1) “Tim Urban: Inside the mind of a master procrastinator” (TED, 14 minutes and 3 seconds, February 2016). It’s a video.
So, it’s 9:36 PM ET as I write these words. This email should be hitting your inbox in less than ten hours, and I intend to sleep for at least six of those hours, hopefully more. And I have few other things I need to get done both before I go to bed and after I wake up — and I really want to put Star Wars on in the background while I write. Oh, and I don’t have Now I Know written for Monday yet; in fact, I haven’t even found a good topic yet.
I’m a master procrastinator. If you want to kind of understand how I get things done — and I get things done, clearly, or you’d not be reading these words right now, watch the video. It’s not really who I am — I don’t pull all-nighters and my “instant gratification monkey” is more “let’s write a reddit comment about Harry Potter” than watching anything involving Justin Bieber, and I’m not terribly bad with “long-term procrastination” despite the speaker’s observation, but the point otherwise holds.
Oh, and his blog, Wait But Why, is pretty great.
2) From the archives: McLeaned Him Out: On April 9, 1865, the Civil War ended right where it began — at Wilmer McLean’s house. That’s because Wilmer McLean was a really unlucky guy, though. (You’ll see.)
3) “How a Ragtag Gang of Retirees Pulled Off the Biggest Jewel Heist in British History” (Vanity Fair, 40 minutes, March 2016). This will be a movie someday.
It required a team with diverse skills…. It took ingenuity and brute force,” reporter Declan Lawn speculated on BBC television three weeks after what was already being called “the greatest heist in British history,” the audacious April 2015 ransacking of safe-deposit boxes in Hatton Garden, London’s diamond district. The crime was indeed epic. So much cash, jewelry, and other valuables had been taken that the loot, worth up to $300 million according to estimates at the time, had been hauled out of the vault in giant trash containers on wheels. Lawn demonstrated the acrobatic feats the gang must have used, and London’s newspapers were filled with artists’ renderings of the heist, featuring hard-bodied burglars in black turtlenecks doing superhuman things. Experts insisted that the heist was the work of a foreign team of navy-SEAL-like professionals, likely from the infamous Pink Panthers, a Serbian gang of master diamond thieves. Retired Scotland Yard detective Barry Phillips believed it was the work of a highly technical team, assembled by a so-called “Draftsman”—who financed the heist and assembled the players, probably from the U.K. He speculated that no member of the gang would have known any of the others, in order to preserve “sterile corridors,” making it impossible for any perpetrator to rat out the others.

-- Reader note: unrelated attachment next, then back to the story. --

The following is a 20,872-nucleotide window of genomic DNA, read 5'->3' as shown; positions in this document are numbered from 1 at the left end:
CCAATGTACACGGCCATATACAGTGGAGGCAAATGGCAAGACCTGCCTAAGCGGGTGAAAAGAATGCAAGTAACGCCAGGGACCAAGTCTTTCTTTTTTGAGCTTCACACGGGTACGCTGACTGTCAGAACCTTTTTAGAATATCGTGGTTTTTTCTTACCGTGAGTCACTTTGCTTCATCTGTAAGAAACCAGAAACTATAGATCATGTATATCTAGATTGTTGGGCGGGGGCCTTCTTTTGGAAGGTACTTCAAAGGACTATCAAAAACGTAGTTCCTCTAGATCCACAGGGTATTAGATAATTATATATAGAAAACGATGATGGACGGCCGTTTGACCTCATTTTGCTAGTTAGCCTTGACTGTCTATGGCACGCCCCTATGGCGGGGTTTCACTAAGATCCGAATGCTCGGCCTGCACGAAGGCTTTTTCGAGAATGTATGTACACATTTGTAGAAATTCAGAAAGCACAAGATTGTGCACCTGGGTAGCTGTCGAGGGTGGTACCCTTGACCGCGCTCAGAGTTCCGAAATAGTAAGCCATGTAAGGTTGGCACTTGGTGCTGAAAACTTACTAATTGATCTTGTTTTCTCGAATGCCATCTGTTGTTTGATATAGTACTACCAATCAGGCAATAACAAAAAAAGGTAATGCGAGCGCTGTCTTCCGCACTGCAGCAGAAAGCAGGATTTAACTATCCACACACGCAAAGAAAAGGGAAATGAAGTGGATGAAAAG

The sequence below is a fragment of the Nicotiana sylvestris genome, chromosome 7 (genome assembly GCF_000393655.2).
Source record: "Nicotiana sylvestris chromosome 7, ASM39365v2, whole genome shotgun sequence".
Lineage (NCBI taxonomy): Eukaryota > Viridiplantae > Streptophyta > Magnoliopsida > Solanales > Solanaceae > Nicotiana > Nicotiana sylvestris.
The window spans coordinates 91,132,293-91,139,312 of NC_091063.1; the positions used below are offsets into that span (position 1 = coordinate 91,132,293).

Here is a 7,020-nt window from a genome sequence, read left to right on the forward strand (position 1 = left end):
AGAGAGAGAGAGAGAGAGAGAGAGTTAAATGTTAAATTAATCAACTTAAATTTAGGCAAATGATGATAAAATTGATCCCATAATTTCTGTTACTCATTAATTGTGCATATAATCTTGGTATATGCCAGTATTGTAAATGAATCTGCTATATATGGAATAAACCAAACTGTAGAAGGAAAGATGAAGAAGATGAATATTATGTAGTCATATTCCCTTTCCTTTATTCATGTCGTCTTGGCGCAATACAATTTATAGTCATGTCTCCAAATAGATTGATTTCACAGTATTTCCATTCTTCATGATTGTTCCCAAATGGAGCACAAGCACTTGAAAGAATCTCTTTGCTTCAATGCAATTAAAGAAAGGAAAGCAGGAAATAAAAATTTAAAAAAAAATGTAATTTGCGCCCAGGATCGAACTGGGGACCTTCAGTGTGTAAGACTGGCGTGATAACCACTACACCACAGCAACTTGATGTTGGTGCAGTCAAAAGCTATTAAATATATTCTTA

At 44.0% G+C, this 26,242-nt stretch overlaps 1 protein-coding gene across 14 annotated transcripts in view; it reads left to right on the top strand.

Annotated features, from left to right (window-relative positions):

[ . . . ]
The Hatton Garden heist, it turned out, had been the work of [a] ragtag group of superannuated criminals representing the last of “traditional British villainy,” in the words of the police commander, Spindler. Most were in their 60s and 70s—more Lavender Hill Mob than James Bond. “Run? Ah, they can barely walk,” Danny Jones wrote to Sky News reporter Martin Brunt from jail. “One has cancer—he’s 76. Another, heart condition, 68. Another, 75, can’t remember his name. Sixty-year-old with two new hips and knees. Crohn’s disease. I won’t go on. It’s a joke.”
Yet they had defied age, physical infirmities, burglar alarms, and even Scotland Yard to power their way through walls of concrete and solid steel and haul away a prize now estimated at more than $20 million—at least $15 million of which is still missing.
4) “The Itch” (New Yorker, 28 minutes, June 2008). We don’t really know all that much about why we itch. Case in point? A woman’s head itched so much she kept scratching, until she hit her brain. If you can stomach this article, it’s fascinating. Thanks to reader Colleen W. for sharing it with me.
5) “The Baseball Card Bubble” (The Economist, 12 minutes, December 2014). The subhead: “How a children’s hobby turned into a classic financial mania.” And yes, for those who know to ask the question, I still have a 1989 Upper Deck Ken Griffey Jr. card at my parents house.
In 1979, when Mr Beckett published his first official price guide, the 1963 rookie card for Pete Rose (the all-time Major League Baseball hits leader) was valued at $5, while the 1973 rookie card for Mike Schmidt, a Hall of Fame third baseman, went for 12 cents. Just five years later, when Mr Beckett’s guide went monthly, those values had risen to $350 and $65 respectively. In 1994, at the top of the market, the cards purportedly fetched $1,100 and $425. Among high-value cards the rise in prices in the decade to 1994 was on a par with equity-price increases in the ten years to 2000 and home-price gains in the decade to 2006.
Cards went for outrageous sums; and, as always happens in bubbles, people who had shared only a passing interest in the hobby found themselves buying with aplomb, for fear of looking like suckers later for having missed the obvious route to wealth. For a few strange years, children—like your correspondent and his similarly crazed brothers—piled up boxes full of cardboard, confident that their contents would only grow in value, never quite asking themselves who would buy their hoards, but never doubting that someone would.
6) “The Doomsday Scam” (New York Times Magazine, 20 minutes, November 2015). The subhead: “For decades, aspiring bomb makers — including ISIS — have desperately tried to get their hands on a lethal substance called red mercury. There’s a reason that they never have.” (You can probably guess why not, but it’s interesting anyway.)
Have a great weekend!